Posted: March 20, 2014

Creation of a Residency Training Pathway for Future Physician Leaders in Healthcare Quality

Description

Quality improvement (QI) and patient safety (PS) are among the highest priorities for healthcare systems.
Healthcare can vary widely and these variations in care can lead to complications, patient dissatisfaction,
unnecessary hospitalizations, or even death. While the US healthcare system has made substantial efforts in the
last decade to improve the safety and quality of patient care, it has been recognized that the majority of
physicians lack the skills needed to lead or participate in these QI initiatives. Physician leadership is critical to
the success of these improvement initiatives, yet many organizations struggle to engage physicians in these
efforts and even encounter resistance. Since today's trainees are tomorrow's physicians, one strategy to increase
physician leadership in healthcare quality is to focus on the residency training years as an opportune time to
identify, train, and develop the next generation of physician leaders in healthcare quality. Training in and
exposure to QI and PS is important in graduate medical education for several reasons. First, residents deliver an
enormous amount of direct patient care and quickly become accustomed to the system in which they work.
Thus, they are in a prime position to identify quality and safety problems and offer ideas for improvement.
However, despite this positioning, most residents have historically been passive followers rather than active
contributors to their institutional quality and safety work. Second, residents work in a complex adaptive system,
interacting with numerous healthcare professionals and contributing to their local organizational culture. Their
actions or inactions related to quality and safety efforts will have an impact on this culture and influence their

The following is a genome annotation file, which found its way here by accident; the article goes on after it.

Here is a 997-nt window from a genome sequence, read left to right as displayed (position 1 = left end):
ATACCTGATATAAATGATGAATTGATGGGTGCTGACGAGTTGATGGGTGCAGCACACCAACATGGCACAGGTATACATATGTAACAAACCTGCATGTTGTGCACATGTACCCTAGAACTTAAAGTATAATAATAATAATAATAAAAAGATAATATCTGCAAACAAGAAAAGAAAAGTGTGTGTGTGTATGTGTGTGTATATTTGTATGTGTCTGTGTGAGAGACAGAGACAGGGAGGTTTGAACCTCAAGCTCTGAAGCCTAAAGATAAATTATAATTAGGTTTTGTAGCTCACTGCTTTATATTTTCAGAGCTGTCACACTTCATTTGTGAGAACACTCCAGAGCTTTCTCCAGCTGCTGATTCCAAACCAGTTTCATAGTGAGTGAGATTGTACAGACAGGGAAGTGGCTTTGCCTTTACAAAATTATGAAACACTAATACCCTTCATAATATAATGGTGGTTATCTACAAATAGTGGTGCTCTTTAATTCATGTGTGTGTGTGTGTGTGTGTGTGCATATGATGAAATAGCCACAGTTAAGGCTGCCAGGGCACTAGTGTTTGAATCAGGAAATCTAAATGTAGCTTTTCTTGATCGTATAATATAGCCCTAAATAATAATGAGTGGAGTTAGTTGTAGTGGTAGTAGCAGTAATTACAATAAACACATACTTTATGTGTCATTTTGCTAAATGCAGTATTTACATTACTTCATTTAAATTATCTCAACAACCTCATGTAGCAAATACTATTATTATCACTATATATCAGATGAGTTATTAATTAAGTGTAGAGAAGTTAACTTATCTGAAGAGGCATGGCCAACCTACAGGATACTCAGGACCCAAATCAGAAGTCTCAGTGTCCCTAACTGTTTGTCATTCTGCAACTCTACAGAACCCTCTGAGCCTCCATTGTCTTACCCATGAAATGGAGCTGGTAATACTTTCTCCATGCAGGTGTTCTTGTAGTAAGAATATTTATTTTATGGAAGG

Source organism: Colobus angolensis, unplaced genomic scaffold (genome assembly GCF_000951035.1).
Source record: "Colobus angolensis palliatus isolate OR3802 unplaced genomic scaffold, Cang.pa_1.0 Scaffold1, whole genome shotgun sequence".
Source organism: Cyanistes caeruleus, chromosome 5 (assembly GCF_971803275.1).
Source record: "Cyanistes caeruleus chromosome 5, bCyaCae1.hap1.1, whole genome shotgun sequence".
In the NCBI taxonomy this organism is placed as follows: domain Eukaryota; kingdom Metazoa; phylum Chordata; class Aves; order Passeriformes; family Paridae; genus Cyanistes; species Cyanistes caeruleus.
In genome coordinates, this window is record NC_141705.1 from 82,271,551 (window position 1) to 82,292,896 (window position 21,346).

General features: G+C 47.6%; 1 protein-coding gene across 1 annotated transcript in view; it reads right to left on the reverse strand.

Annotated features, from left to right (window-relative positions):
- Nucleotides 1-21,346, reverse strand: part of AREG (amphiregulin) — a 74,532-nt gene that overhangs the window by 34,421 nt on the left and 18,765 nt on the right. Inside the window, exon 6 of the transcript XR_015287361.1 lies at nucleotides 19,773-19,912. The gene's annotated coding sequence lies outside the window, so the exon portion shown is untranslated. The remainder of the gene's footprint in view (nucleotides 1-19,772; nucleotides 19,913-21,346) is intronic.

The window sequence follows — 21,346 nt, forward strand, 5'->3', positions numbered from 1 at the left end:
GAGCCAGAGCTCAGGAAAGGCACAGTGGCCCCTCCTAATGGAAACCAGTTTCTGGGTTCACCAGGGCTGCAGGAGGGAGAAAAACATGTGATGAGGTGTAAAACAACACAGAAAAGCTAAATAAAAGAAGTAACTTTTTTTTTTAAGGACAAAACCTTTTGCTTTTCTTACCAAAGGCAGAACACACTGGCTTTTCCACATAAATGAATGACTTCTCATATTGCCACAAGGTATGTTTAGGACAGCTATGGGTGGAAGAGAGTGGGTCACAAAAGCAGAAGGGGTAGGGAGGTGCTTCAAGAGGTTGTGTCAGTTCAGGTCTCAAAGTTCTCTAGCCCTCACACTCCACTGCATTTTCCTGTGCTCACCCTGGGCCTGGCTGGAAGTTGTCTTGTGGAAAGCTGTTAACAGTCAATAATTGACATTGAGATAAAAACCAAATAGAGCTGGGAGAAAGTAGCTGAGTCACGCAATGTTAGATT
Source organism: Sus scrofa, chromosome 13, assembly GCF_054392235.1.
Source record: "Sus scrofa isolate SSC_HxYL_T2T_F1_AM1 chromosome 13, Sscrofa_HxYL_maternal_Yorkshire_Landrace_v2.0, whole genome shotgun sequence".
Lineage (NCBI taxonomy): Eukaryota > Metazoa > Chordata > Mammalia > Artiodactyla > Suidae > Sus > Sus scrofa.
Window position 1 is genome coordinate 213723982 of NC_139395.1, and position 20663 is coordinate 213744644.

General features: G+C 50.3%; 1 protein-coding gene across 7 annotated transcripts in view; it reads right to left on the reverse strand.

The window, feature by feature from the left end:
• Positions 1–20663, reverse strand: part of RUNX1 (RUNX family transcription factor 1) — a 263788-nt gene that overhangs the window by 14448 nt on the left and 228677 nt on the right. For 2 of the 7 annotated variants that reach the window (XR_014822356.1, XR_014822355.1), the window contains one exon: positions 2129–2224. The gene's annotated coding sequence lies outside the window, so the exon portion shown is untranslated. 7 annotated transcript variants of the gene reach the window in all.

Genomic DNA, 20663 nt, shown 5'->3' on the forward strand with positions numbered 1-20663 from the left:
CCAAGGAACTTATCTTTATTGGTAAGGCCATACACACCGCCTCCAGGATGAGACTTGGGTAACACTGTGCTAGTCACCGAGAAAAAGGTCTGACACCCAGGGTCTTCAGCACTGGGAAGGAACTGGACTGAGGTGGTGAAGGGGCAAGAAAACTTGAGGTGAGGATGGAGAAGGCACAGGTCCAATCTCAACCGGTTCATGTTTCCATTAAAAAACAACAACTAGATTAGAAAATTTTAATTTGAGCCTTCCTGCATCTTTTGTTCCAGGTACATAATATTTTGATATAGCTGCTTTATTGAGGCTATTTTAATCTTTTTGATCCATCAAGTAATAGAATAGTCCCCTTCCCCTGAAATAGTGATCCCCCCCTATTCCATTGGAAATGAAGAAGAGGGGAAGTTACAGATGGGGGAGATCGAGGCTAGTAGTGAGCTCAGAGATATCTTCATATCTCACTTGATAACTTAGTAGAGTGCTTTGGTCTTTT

peers, medical students, other healthcare professionals, and even faculty. Lastly, it is in the residency years that
trainees develop and begin to solidify the knowledge, skills and attitudes that will shape their future practice.
The Accreditation Council for Graduate Medical Education recently called for a deeper integration of residents
into their institutional quality and safety programs in order to enhance the clinical learning environment and
ultimately improve the quality of care delivered to patients. Although several outstanding curricula in patient
safety and quality improvement exist in graduate medical education, a true longitudinal immersion experience
for select residents interested in acquiring a deeper knowledge and understanding of quality improvement and
safety and designing and executing quality initiatives with a multidisciplinary team does not exist. In our
experience, a few residents naturally emerge each year with particular interest and affinity for quality and safety
work, and the numbers of these residents are likely to increase with the national discussions around the topic of
healthcare quality, the introduction of quality and safety curricula into medical school training, and the growing
number of clinical QI programs within teaching hospitals. For these reasons, we saw a unique opportunity to
collaborate with our health system to design a specialized training pathway or "track" for these types of
residents.

Keywords

GME, Quality Improvement, Leadership, Patient Safety, Resident Training, Physician Leadership

Authors

Neha Patel, MD, MS, Perelman School of Medicine at the University of Pennsylvania

Jennifer S. Myers, MD, University of Pennsylvania Health System

Patrick J. Brennan, MD, University of Pennsylvania Health System

Josh Metlay, MD, PhD, University of Pennsylvania, Perelman School of Medicine

Richard P. Shannon, MD, University of Pennsylvania, Perelman School of Medicine

Lisa M. Bellini, MD, University of Pennsylvania, Perelman School of Medicine


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